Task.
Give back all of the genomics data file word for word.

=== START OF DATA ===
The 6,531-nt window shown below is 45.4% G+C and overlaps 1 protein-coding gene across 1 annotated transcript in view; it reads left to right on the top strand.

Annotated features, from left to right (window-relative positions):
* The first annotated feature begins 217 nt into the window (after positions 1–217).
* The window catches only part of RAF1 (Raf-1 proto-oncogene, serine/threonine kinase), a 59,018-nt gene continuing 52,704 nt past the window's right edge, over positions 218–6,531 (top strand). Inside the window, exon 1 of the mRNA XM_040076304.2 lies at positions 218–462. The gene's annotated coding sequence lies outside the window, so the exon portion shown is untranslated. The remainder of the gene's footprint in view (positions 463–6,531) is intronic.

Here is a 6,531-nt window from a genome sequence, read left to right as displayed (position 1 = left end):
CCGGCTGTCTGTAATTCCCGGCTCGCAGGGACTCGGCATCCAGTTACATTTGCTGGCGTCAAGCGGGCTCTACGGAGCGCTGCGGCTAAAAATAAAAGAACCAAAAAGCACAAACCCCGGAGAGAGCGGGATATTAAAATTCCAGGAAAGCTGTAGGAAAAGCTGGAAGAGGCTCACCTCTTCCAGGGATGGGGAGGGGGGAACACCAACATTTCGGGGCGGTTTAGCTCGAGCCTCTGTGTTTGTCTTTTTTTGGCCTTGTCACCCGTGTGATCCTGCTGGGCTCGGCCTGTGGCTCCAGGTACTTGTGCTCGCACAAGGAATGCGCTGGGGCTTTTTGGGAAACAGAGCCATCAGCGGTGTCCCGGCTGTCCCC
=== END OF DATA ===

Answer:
The 6,531-nt window shown below is 45.4% G+C and overlaps 1 protein-coding gene across 1 annotated transcript in view; it reads left to right on the top strand.

Annotated features, from left to right (window-relative positions):
* The first annotated feature begins 217 nt into the window (after positions 1–217).
* The window catches only part of RAF1 (Raf-1 proto-oncogene, serine/threonine kinase), a 59,018-nt gene continuing 52,704 nt past the window's right edge, over positions 218–6,531 (top strand). Inside the window, exon 1 of the mRNA XM_040076304.2 lies at positions 218–462. The gene's annotated coding sequence lies outside the window, so the exon portion shown is untranslated. The remainder of the gene's footprint in view (positions 463–6,531) is intronic.

Here is a 6,531-nt window from a genome sequence, read left to right as displayed (position 1 = left end):
CCGGCTGTCTGTAATTCCCGGCTCGCAGGGACTCGGCATCCAGTTACATTTGCTGGCGTCAAGCGGGCTCTACGGAGCGCTGCGGCTAAAAATAAAAGAACCAAAAAGCACAAACCCCGGAGAGAGCGGGATATTAAAATTCCAGGAAAGCTGTAGGAAAAGCTGGAAGAGGCTCACCTCTTCCAGGGATGGGGAGGGGGGAACACCAACATTTCGGGGCGGTTTAGCTCGAGCCTCTGTGTTTGTCTTTTTTTGGCCTTGTCACCCGTGTGATCCTGCTGGGCTCGGCCTGTGGCTCCAGGTACTTGTGCTCGCACAAGGAATGCGCTGGGGCTTTTTGGGAAACAGAGCCATCAGCGGTGTCCCGGCTGTCCCC